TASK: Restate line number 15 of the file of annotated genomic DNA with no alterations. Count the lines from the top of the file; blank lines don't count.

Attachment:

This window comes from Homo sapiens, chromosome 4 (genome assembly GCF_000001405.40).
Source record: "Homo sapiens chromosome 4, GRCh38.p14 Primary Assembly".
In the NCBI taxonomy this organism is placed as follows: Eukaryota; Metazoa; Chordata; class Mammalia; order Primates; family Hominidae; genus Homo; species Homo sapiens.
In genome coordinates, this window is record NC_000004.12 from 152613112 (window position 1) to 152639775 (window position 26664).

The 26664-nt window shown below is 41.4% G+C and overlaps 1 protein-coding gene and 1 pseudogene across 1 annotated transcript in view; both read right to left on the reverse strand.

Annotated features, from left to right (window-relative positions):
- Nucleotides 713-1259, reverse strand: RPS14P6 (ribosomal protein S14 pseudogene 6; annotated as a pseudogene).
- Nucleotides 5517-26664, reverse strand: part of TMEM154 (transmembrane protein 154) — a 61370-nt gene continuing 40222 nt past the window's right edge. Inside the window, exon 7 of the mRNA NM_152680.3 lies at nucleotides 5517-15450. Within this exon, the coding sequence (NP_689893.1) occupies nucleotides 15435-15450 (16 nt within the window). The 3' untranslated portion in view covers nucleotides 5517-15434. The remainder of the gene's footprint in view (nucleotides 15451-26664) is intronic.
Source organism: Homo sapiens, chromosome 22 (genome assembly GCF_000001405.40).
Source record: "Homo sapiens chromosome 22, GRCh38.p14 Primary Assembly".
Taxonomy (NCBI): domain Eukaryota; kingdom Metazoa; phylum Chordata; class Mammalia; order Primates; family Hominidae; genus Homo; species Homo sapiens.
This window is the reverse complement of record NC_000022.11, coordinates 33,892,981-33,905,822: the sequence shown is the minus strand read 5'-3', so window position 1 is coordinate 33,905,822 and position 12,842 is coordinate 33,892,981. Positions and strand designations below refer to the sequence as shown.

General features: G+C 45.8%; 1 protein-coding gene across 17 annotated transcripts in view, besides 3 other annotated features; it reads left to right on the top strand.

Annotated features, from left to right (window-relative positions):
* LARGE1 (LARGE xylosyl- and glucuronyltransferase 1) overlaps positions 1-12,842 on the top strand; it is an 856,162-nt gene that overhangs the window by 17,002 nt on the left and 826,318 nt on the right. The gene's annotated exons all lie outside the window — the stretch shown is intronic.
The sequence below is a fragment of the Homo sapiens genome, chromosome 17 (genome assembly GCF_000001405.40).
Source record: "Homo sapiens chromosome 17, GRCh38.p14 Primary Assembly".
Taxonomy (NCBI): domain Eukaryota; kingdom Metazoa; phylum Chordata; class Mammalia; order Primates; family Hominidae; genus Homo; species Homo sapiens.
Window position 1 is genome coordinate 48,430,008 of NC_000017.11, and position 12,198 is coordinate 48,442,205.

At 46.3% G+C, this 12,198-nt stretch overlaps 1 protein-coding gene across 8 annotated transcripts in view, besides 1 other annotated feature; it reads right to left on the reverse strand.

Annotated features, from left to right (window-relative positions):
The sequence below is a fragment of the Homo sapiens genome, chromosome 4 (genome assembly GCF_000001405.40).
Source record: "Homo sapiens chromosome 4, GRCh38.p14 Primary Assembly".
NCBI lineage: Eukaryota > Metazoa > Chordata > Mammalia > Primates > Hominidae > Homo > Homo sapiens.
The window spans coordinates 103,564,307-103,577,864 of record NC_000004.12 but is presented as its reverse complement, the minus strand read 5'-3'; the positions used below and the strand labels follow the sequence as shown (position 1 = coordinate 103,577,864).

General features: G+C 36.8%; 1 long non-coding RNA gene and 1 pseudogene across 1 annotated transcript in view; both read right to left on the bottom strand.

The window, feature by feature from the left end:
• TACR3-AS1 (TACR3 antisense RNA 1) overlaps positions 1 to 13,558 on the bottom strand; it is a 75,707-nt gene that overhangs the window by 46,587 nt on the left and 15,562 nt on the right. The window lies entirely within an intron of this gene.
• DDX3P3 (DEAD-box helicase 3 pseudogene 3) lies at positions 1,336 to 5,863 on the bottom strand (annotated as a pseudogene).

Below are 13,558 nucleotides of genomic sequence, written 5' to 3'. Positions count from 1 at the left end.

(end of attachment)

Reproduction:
* LARGE1 (LARGE xylosyl- and glucuronyltransferase 1) overlaps positions 1-12,842 on the top strand; it is an 856,162-nt gene that overhangs the window by 17,002 nt on the left and 826,318 nt on the right. The gene's annotated exons all lie outside the window — the stretch shown is intronic.